Colorful History on the High Prairie
By Diana Hooley
Photos by Susan Johnston Stanek
In the Lemhi Valley of eastern Idaho lies the little community of Leadore. The valley feels empty and quiet except for the town, a small huddle of buildings between the snow-capped peaks of the Lemhi and Beaverhead Ranges. It’s hard to imagine that significant events in history occurred in such a remote area. But as Northwest Geology noted in July 2017, “The Beaverhead Range has been historically important for over two hundred years.” In 1806, Lewis and Clark trekked through the Lemhi Pass above Leadore. It became a major stage route, and then a railroad throughway after the discovery of gold, silver, and lead. The famous leader of the Nez Perce, Chief Joseph, camped near Leadore as he fled the cavalry.
I live in southwest Idaho, and really didn’t know much about Leadore, tucked away as it is in an eastern mountain valley. I’d driven past the town maybe once on my way to Salmon, but never stopped. It wasn’t until our farmhand, Rick Proulx, started talking about growing up in Leadore that my curiosity was piqued.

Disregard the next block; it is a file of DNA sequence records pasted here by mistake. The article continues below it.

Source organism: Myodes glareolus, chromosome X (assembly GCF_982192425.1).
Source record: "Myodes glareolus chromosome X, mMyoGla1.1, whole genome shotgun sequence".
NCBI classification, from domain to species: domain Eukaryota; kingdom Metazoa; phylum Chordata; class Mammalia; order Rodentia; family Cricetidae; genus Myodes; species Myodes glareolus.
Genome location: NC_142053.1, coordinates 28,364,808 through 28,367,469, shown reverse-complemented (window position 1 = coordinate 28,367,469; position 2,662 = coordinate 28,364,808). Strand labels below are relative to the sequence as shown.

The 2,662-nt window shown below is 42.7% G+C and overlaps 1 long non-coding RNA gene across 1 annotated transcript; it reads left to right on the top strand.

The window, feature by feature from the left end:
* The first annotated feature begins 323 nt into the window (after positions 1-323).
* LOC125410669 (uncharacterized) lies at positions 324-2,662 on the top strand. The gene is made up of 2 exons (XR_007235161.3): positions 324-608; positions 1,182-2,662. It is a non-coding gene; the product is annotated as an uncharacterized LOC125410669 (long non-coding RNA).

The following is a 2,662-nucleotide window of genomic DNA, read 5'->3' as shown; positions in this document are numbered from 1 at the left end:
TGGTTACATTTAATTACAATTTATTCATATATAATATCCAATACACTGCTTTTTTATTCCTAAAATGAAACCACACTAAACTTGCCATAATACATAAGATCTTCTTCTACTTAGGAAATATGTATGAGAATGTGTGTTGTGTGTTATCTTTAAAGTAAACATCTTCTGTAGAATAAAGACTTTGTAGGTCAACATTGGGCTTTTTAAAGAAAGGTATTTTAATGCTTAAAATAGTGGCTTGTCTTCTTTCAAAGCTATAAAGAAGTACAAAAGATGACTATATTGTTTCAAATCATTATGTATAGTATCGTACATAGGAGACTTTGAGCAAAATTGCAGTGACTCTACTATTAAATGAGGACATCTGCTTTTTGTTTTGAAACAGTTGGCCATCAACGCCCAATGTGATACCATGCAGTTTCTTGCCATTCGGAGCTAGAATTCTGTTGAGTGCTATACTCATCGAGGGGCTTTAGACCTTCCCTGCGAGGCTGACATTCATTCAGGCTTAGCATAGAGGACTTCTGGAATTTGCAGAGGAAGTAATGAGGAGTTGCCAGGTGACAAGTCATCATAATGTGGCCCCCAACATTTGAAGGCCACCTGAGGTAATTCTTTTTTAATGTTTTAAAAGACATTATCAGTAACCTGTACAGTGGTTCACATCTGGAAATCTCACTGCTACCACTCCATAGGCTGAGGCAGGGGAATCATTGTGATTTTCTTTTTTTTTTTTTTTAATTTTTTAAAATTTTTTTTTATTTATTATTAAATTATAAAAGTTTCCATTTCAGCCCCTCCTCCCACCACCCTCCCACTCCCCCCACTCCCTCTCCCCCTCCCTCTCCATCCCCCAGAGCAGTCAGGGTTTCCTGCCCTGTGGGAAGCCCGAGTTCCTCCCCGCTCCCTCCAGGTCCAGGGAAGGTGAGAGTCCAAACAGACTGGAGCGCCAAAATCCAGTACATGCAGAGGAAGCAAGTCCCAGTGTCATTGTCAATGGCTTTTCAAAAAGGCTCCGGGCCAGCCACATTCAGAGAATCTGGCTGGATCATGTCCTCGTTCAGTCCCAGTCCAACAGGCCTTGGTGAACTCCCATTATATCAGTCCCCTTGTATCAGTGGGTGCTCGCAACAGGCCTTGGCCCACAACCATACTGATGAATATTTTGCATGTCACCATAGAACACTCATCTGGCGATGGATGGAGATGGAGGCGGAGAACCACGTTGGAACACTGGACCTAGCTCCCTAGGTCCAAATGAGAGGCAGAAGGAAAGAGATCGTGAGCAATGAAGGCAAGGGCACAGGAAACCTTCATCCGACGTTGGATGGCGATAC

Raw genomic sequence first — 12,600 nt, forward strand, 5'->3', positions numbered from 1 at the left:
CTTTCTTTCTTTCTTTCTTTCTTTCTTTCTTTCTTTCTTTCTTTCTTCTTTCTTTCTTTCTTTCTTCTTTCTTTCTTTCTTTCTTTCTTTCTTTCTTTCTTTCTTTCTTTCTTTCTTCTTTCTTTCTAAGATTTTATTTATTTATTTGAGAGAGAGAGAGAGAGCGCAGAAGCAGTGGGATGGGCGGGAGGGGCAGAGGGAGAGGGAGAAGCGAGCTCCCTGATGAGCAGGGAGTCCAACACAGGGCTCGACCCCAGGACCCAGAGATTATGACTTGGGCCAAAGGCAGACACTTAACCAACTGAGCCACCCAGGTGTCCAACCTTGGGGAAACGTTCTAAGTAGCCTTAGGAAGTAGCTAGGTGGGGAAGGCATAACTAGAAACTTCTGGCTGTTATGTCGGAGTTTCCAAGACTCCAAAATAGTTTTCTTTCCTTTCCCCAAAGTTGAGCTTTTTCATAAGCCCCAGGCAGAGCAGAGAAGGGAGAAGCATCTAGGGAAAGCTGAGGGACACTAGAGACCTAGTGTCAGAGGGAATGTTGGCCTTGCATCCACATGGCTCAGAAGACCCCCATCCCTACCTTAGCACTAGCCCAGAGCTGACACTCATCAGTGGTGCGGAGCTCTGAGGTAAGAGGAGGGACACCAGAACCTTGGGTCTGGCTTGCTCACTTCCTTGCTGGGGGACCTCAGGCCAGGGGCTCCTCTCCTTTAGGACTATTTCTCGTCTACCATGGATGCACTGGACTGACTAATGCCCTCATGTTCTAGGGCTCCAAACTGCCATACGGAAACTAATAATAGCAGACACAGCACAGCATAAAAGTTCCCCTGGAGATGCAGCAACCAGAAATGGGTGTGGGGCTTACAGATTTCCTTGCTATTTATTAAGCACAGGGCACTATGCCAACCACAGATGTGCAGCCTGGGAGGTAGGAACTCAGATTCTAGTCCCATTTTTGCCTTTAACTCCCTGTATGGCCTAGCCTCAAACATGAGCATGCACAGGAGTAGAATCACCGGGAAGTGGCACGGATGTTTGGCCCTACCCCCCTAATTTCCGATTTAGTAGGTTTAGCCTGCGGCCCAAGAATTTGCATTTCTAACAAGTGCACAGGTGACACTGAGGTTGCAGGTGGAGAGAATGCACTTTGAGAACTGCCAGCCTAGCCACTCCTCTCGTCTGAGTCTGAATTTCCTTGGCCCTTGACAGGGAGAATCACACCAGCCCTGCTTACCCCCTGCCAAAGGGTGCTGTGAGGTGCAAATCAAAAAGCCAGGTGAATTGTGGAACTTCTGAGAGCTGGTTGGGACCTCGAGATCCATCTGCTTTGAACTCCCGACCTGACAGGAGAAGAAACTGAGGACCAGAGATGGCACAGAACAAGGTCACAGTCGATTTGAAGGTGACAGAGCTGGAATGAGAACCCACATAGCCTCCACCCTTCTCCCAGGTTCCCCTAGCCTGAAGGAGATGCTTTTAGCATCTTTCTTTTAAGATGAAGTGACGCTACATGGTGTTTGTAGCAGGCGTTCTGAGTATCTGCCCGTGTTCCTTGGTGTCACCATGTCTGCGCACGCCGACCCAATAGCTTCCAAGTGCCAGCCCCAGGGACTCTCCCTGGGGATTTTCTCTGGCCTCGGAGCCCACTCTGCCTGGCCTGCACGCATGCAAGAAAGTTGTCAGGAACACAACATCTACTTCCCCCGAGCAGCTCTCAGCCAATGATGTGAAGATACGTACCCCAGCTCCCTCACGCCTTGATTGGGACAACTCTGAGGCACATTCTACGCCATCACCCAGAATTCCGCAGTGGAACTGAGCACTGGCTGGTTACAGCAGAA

“We moved to Leadore when I was a teenager,” he said. “My grandma, Clara Proulx, was born and raised there. She was a wonderful lady. You know, I still have the necklace Chief Tendoy’s daughter gave Grandma when she was just a girl.”
Later Rick knocked at my front door and showed me his grandmother’s wonderful Indian necklace. He spread the slender belt of burnt orange and silver beads along the palm of his hand. I was both impressed and surprised he had possession of such a historic artifact. I’d come across Chief Tendoy’s name in Idaho history, but didn’t know much about him.
“Oh, I can tell you lots of stories. My grandma knew all about the chief. Everybody liked him.”